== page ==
Once upon a time, Hudson knew exactly what her future looked like. Then a betrayal changed her life, and knocked her dreams to the ground. Now she’s a girl who doesn’t believe in second chances… a girl who stays under the radar by baking cupcakes at her mom’s diner and obsessing over what might have been.
So when things start looking up and she has another shot at her dreams, Hudson is equal parts hopeful and terrified. Of course, this is also the moment a cute, sweet guy walks into her life…and starts serving up some seriously mixed signals. She’s got a lot on her plate, and for a girl who’s been burned before, risking it all is easier said than done.
It’s time for Hudson to ask herself what she really wants, and how much she’s willing to sacrifice to get it. Because in a place where opportunities are fleeting, she knows this chance may very well be her last…
I went into Bittersweet fairly blind. My brain registered “Sarah Ockler” and “cupcakes,” and then promptly exploded in happiness.
Bittersweet was a fast, fun read as sugary sweet as the cupcake creations Hudson cooks up. Though Ockler’s signature teenage angst and family dysfunction played a major role, the book was surprisingly unencumbered. This was a new, more relaxed side of Ockler. There were no huge deaths, no breakdowns, no screaming fights or major blowups – just life. It was real, it was simple, it was lovely.
The romance in Bittersweet was likewise uncharacteristic yet wonderful. The relationship was not immediate, but rather slowly developing, often veering wildly off course. It was, in other words, authentically high school. While I know many couples who are completely lovey-dovey, I also know that they did not get there in one step. The road was full of potholes and surprise curves and a whole lot of drama. I love that Ockler was able to capture this journey.
What astounds me about Ockler’s writing is that each book and its heroine are one-hundred percent unique. Take Hudson for example. Her father cheated on and left her mom, giving her more than enough reason to act out. Instead of going wild, however, Hudson takes comfort in baking, building a highly successful cupcake business. She also refocuses her life from figure skating to holding what is left of her family together, stepping in as a quasi-mother for her little brother and sharing financial responsibilities with her mom. Externally, Hudson is an incredibly strong young woman who seems to be firmly rooted in the present. Internally, however, she is a hopeless dreamer who wants more than a diner job in a forgotten town. This internal conflict between being who she is and who she wants to be provided a great impetus for the plot and made Hudson all the more relatable as a narrator.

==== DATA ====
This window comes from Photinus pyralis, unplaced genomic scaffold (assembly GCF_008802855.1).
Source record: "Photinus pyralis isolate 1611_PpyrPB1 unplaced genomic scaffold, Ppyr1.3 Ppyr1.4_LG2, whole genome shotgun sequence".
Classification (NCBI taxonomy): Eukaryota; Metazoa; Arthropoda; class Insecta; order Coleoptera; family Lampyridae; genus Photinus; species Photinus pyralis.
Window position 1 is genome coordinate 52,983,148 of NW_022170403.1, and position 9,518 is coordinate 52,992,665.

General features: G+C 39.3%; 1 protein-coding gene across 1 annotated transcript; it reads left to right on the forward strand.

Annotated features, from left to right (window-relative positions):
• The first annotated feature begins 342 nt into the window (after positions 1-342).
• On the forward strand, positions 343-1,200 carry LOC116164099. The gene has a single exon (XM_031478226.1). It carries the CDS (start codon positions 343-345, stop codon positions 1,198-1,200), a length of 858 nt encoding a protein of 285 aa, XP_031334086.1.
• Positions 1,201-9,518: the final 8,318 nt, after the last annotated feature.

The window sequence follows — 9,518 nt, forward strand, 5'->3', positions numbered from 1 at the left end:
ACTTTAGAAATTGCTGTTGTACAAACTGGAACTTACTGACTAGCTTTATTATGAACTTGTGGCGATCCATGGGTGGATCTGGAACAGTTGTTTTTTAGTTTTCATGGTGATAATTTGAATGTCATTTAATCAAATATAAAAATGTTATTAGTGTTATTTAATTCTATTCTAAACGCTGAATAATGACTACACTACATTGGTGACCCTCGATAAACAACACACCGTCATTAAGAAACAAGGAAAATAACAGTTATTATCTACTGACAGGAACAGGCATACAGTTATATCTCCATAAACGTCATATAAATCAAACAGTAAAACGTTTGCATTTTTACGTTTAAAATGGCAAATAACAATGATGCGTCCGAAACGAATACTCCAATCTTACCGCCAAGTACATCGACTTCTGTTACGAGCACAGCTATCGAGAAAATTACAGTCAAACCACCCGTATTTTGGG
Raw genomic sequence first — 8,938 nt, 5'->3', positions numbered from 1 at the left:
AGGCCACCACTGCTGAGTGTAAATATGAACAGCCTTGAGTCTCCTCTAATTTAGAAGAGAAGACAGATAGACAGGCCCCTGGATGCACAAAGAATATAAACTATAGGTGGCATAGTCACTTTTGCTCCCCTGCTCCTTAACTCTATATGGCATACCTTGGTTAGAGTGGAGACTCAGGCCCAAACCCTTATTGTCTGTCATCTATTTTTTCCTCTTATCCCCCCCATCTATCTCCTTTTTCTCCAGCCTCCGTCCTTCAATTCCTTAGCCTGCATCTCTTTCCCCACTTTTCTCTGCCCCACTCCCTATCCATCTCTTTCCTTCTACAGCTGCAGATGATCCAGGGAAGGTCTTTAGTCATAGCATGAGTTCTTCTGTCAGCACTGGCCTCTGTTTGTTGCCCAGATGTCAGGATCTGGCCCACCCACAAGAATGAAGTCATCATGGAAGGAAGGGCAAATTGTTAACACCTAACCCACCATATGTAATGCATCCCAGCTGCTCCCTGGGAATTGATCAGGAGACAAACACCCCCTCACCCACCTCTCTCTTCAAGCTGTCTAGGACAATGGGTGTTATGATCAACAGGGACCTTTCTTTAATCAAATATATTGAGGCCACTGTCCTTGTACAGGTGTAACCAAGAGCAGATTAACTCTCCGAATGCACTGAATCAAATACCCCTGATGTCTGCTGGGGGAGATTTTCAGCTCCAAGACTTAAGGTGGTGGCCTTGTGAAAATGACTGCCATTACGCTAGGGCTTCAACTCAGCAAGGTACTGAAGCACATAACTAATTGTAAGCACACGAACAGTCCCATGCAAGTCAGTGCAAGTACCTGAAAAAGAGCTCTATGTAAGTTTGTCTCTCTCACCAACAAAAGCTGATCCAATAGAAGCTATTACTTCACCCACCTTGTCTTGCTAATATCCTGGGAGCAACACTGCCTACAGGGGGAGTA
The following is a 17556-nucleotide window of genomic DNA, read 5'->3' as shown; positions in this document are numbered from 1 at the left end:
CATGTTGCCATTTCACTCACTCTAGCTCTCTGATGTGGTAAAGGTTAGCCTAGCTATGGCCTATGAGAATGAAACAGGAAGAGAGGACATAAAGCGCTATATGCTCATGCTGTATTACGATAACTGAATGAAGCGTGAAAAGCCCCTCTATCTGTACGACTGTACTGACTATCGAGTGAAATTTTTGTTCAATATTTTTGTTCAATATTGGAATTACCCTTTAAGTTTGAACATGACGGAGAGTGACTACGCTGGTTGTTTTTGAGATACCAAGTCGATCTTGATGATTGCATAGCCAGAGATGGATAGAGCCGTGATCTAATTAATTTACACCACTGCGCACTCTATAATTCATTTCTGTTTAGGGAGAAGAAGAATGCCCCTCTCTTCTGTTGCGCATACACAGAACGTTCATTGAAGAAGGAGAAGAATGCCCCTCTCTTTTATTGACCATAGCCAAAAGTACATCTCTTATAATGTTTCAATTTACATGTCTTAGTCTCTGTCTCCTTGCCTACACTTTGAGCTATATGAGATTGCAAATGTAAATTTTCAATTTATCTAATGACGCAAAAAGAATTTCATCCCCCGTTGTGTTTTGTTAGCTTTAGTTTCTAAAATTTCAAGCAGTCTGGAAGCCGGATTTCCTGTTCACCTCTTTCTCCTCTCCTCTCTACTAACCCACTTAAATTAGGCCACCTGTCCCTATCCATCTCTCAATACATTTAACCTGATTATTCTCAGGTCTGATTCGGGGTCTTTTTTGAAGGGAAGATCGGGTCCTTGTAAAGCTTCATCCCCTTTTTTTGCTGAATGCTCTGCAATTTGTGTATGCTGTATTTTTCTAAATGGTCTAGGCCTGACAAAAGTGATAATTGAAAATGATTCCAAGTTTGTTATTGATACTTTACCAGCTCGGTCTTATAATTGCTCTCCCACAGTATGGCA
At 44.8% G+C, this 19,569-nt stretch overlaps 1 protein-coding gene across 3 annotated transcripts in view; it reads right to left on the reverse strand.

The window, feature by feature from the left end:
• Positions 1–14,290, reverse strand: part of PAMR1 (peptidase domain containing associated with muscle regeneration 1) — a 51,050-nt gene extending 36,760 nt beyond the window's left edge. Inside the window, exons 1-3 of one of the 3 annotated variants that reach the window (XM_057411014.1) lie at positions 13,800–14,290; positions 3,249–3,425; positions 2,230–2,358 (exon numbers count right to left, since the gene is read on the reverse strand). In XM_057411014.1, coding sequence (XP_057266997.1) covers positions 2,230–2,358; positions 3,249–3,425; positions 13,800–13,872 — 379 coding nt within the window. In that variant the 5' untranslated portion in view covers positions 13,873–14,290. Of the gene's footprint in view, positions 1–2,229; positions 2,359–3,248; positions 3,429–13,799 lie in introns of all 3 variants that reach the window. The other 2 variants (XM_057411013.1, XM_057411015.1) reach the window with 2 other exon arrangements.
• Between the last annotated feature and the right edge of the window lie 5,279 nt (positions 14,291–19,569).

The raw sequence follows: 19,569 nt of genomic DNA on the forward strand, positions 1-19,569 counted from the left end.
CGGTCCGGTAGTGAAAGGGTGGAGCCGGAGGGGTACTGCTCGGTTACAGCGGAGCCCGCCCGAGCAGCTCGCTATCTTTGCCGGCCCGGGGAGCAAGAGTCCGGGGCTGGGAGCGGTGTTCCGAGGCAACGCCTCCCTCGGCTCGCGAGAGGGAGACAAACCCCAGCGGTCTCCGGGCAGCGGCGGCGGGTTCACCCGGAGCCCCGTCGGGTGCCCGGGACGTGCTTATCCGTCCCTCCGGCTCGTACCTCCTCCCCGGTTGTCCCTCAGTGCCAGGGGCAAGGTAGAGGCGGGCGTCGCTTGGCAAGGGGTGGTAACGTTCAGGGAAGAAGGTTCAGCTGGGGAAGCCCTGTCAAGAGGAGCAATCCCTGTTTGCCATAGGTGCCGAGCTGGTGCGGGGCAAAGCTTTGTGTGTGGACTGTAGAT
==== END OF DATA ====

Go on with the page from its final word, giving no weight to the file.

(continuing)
Of course, that is not to say that Hudson was perfect. To be honest, she flummoxed me. At times, I felt we were perfectly in sync. And then she would go do or say (or, should I say, not do or say) something, and I would be thrown. More than a few times I wanted to smack her. “Come on,” I wanted to yell. “Don’t just stand there. You are allowed to react.” Had I been in control, Bittersweet would have panned out quite differently. But, as that is not the case, I will admit that the ending was quite satisfactory. I was proud of the person Hudson had become and understood her character, even if I did not fully agree with all of her choices.
Truly, Bittersweet is not a book about ice skating or hockey, divorce or cupcakes; it is a book about life and learning to appreciate it – no “what ifs,” no regrets. This alone is reason to pick up a copy. Whether one is looking for more from Ockler or simply a great contemporary read, Bittersweet will not disappoint.